Dozens of South Tyneside care workers have no Covid jab
All eligible staff in care homes for the elderly must be double-jabbed by November 11 in a bid to protect residents – but the move has been described as "ill-thought-out" by care sector leaders who fear a major staffing crisis.
NHS figures show that, in South Tyneside, 67 out of 1,178 staff (6%), had not received a first dose by August 22 – a slight fall from mid-June, shortly after the legislation for mandatory vaccinations was announced, when nine per cent were unvaccinated.
Nadra Ahmed, chief executive of the National Care Association, said she was "extremely concerned" over the impact of unvaccinated workers being forced out of care homes, come the November deadline.
She said the industry is already struggling to fill 115,000 vacancies.
Ms Ahmed said: "We are extremely concerned at the impact of this, which we believe was never properly thought through. We have a huge number of vacancies already and because of this legislation more people have left or are leaving.
"Some members of staff are not taking the vaccine for a number of reasons, personal and cultural, and their loss will be badly felt.”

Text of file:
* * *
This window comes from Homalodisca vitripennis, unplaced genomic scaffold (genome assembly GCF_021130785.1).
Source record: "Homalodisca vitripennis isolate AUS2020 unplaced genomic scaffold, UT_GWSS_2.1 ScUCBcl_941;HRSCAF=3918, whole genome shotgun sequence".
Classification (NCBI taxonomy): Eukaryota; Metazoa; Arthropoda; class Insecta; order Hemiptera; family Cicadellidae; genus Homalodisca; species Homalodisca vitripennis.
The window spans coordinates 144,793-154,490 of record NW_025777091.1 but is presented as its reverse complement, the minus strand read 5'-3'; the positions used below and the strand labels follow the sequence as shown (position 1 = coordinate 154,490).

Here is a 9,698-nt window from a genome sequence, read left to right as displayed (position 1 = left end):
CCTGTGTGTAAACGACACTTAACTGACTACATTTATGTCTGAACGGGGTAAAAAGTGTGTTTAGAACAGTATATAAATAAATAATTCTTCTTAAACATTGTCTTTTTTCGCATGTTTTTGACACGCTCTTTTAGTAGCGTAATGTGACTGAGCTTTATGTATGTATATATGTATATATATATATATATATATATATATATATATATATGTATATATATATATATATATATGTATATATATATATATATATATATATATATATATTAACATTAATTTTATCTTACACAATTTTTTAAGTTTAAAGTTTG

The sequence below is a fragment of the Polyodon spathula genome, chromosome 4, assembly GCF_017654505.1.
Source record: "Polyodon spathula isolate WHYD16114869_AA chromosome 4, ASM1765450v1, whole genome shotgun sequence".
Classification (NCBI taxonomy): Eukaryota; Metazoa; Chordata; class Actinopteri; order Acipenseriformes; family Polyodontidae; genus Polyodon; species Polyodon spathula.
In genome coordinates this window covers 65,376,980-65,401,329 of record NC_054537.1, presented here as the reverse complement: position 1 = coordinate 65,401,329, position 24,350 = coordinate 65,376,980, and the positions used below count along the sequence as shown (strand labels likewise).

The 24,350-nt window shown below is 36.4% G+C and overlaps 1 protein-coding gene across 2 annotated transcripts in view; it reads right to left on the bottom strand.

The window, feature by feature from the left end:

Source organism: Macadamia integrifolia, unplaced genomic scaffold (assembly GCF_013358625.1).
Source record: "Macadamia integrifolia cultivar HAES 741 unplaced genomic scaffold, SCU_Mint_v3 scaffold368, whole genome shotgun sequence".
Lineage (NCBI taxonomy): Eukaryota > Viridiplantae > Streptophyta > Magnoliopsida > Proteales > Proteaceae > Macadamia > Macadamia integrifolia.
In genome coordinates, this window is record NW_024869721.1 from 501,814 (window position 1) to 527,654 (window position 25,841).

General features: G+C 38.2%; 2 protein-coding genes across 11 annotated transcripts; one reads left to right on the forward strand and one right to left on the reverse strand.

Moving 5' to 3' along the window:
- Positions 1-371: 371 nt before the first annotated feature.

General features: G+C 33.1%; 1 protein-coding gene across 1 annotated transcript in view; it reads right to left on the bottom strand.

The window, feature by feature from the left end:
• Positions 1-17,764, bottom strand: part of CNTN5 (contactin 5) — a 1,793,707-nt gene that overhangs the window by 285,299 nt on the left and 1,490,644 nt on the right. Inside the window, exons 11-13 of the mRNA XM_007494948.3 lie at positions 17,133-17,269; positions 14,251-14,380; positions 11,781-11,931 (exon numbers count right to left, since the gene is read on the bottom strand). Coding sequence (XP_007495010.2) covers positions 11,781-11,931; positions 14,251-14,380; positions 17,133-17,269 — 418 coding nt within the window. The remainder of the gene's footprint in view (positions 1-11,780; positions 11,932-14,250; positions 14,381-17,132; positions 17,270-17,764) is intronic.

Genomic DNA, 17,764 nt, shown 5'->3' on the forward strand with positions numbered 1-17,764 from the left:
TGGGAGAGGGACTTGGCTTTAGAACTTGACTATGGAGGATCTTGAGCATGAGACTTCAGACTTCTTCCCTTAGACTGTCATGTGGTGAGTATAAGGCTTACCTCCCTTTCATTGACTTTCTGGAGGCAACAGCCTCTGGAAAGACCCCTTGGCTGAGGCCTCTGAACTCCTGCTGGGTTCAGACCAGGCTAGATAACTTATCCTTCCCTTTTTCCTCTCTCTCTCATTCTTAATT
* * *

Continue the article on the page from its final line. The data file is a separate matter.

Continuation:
She added: “The care sector has been discriminated against through this legislation, which only adds to the problems we already have of fatigue and vacancies."
The legislation was put forward by the Government following evidence of vaccine hesitancy among care staff in some areas of England and followed advice from the Social Care Working Group of the Scientific Advisory Group for Emergencies that 80% of staff in a care home needed to have received a first vaccination jab to ensure a minimum level of protection against outbreaks.
In South Tyneside, 25 out of 26 care homes were achieving that target by August 22.
A DHSC spokesperson said: "Vaccines save lives and while staff and residents in care homes have been prioritised and the majority are now vaccinated, it is our responsibility to do everything we can to reduce the risk for vulnerable people.”